Many Steelers fans felt the dejection as Larry Fitzgerald ran down the field staring up at the Jumbotron at Raymond James Stadium as the Steelers’ defense chased him to no avail. It seemed like the Cardinals were going to spoil the Steelers’ moment.

Then Big Ben happened.

With just over two minutes left, Roethlisberger began an eight-play drive that saw Pittsburgh march 78-yards down the field. The final play, the iconic toe-tap from Santonio Holmes in the back corner of the end zone, capped a massive drive and pushed the Steelers to their NFL-record sixth Super Bowl trophy.

Roethlisberger was able to get Mike Tomlin his only Super Bowl to this point in Pittsburgh while winning his second as a member of the Steelers.

Championships are forever, and thankfully Big Ben brought the city of Pittsburgh two of them.

The Shoestring Tackle (2006)

The Pittsburgh Steelers were mere minutes away from advancing in the playoffs when Jerome Bettis fumbled the ball at the two-yard line against Indianapolis in the AFC Divisional Round in 2009.

Nick Harper scooped the ball off the ground and began running towards the end zone, sure to give the Colts the lead late. Roethlisberger, running in front of Harper, tried to slow him down by weaving back and forth.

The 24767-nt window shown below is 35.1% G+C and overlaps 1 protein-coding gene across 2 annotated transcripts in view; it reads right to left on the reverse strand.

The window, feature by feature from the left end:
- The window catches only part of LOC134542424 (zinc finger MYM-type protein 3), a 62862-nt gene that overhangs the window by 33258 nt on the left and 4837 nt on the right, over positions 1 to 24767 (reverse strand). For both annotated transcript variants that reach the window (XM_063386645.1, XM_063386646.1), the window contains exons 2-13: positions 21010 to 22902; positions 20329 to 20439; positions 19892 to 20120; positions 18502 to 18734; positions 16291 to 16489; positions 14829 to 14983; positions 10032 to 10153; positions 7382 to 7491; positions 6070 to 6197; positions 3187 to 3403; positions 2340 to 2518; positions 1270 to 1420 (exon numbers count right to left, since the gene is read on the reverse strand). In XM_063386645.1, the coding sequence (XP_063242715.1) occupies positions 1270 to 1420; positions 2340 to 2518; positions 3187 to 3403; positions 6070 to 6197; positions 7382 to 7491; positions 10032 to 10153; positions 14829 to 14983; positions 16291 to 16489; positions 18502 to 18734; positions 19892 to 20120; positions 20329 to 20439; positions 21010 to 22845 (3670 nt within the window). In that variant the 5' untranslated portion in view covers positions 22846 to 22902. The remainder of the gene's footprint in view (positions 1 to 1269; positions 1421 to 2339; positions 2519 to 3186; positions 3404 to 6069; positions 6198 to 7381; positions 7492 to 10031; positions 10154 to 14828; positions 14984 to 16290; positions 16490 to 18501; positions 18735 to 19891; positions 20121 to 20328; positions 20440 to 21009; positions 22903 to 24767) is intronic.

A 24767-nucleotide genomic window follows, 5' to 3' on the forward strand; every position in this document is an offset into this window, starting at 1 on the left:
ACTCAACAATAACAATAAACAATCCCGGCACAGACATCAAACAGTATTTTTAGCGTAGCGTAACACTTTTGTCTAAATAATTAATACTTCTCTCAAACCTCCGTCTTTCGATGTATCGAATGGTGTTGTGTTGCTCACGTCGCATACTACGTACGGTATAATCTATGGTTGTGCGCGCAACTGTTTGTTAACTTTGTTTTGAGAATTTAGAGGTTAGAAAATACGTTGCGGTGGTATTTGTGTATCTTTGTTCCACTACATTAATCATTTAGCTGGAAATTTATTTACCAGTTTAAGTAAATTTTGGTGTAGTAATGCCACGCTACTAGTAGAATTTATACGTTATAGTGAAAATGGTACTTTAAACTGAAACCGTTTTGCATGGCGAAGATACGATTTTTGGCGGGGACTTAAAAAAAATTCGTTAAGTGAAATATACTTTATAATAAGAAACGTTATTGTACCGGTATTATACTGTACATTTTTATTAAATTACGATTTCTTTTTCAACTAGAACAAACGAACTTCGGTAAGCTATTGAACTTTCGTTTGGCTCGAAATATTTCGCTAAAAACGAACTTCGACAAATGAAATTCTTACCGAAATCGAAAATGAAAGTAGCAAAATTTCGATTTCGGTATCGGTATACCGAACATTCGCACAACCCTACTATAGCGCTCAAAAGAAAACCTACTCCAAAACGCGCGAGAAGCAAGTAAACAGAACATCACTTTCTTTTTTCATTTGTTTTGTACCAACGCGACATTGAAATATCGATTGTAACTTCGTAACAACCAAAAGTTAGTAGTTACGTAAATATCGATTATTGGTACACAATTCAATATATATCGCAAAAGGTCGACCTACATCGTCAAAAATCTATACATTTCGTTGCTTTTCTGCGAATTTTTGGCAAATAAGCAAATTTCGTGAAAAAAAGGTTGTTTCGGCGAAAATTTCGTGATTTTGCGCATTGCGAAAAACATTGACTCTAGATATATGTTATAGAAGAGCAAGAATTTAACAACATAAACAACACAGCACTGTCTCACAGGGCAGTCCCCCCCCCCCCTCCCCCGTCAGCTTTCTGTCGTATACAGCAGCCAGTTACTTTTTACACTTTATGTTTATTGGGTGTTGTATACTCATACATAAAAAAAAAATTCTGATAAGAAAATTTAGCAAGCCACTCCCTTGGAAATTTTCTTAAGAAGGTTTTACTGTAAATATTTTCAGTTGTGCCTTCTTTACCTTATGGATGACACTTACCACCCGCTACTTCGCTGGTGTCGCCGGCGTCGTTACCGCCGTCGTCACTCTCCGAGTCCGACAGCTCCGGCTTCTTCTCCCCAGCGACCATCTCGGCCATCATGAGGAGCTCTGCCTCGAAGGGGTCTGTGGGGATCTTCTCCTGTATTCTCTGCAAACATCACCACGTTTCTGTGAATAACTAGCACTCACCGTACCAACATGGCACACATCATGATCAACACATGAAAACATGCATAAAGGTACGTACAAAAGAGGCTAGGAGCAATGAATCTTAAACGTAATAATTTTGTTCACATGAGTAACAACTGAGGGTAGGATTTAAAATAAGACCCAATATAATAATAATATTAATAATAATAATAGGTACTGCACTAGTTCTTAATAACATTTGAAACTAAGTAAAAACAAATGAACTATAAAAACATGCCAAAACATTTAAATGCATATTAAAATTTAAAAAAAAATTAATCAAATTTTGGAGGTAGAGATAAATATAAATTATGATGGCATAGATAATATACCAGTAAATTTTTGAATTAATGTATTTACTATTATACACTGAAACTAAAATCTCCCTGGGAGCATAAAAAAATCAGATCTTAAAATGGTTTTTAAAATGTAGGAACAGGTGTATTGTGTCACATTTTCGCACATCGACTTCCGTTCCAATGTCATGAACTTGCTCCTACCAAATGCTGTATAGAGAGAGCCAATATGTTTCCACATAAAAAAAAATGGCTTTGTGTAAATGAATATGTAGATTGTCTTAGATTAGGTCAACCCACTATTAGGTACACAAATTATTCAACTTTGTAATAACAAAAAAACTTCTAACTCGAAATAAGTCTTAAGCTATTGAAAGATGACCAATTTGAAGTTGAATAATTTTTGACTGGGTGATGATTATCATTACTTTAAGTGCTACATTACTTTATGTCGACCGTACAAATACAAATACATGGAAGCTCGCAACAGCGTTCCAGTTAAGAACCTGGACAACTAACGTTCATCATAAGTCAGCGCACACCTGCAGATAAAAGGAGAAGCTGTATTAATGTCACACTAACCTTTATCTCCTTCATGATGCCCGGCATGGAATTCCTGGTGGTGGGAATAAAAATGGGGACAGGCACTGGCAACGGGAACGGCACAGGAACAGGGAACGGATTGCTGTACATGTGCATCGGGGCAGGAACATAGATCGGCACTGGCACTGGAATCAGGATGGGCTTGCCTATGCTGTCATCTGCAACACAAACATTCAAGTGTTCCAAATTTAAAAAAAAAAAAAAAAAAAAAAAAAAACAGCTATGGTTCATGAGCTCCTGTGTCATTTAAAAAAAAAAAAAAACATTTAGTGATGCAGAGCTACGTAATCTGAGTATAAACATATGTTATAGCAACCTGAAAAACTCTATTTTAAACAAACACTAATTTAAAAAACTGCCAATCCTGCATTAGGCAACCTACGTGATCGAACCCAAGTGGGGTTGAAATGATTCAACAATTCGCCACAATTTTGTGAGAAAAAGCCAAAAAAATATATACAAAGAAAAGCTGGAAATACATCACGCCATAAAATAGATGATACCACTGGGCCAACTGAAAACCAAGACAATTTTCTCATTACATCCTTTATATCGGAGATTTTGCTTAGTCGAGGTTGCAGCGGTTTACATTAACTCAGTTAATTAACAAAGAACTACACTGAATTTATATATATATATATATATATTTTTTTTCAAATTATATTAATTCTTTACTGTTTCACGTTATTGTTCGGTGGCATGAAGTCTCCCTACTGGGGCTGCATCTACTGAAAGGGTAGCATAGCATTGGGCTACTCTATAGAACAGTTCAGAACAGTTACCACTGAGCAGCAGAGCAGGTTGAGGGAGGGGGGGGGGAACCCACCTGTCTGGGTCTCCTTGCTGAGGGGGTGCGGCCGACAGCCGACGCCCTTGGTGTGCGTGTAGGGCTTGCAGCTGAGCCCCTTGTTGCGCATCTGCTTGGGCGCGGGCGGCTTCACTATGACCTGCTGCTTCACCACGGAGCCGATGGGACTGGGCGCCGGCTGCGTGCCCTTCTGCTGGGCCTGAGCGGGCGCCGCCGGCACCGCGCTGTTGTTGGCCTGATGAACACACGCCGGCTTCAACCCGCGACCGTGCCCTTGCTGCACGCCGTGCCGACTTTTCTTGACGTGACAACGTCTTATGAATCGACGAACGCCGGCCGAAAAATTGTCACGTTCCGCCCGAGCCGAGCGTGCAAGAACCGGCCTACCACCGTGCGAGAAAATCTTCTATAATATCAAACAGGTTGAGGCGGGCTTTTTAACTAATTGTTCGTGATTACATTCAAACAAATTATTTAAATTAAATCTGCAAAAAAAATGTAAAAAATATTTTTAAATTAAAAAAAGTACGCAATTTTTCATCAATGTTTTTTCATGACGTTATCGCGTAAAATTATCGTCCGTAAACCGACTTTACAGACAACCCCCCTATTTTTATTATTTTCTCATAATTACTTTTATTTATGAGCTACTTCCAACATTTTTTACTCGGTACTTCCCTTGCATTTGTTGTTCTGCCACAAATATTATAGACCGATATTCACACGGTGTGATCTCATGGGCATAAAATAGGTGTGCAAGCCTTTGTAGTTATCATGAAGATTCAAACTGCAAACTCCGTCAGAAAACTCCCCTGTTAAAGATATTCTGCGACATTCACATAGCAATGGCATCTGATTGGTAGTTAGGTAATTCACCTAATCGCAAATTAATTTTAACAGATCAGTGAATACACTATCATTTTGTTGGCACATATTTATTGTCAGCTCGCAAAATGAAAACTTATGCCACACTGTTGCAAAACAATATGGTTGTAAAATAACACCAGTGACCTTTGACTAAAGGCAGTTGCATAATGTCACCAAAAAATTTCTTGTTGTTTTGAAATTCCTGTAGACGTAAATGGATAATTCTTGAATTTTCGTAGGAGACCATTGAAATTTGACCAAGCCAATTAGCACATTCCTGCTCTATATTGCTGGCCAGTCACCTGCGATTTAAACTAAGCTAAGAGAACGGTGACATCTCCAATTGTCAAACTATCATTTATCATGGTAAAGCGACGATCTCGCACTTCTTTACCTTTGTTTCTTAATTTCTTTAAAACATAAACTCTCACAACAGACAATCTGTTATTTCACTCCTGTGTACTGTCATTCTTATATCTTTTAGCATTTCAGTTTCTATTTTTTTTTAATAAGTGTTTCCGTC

Eventually, Roethlisberger was able to trip him up and make the game-saving tackle. The Colts started with good field position and only needed a field goal to tie the game.

As time expired, Mike Vanderjagt missed a 45-yarder that would’ve sent the game to overtime.

Roethlisberger made the play to prevent Indy from scoring a touchdown and likely winning the game, sending the Steelers packing. Instead, this sparked a Super Bowl run where Bettis got the proper send off, winning the Super Bowl in his hometown and then hanging up the cleats on an incredible career.

Broken Nose Game (2010)

Imagine getting punched in the face. Now imagine getting punched in the face by a massive defensive lineman.

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Haloti Ngata inadvertently landed a clean shot inside of Roethlisberger’s helmet to his face. His nose visibly destroyed, Roethlisberger pushed forward and ended up playing the entirety of the game.

Until recently, the Steelers and Ravens were the only consistently good teams in the AFC North. Cincinnati made a cameo appearance or two in the playoffs but hadn’t won a playoff game for 31 years prior to this past weekend. The Browns is the Browns.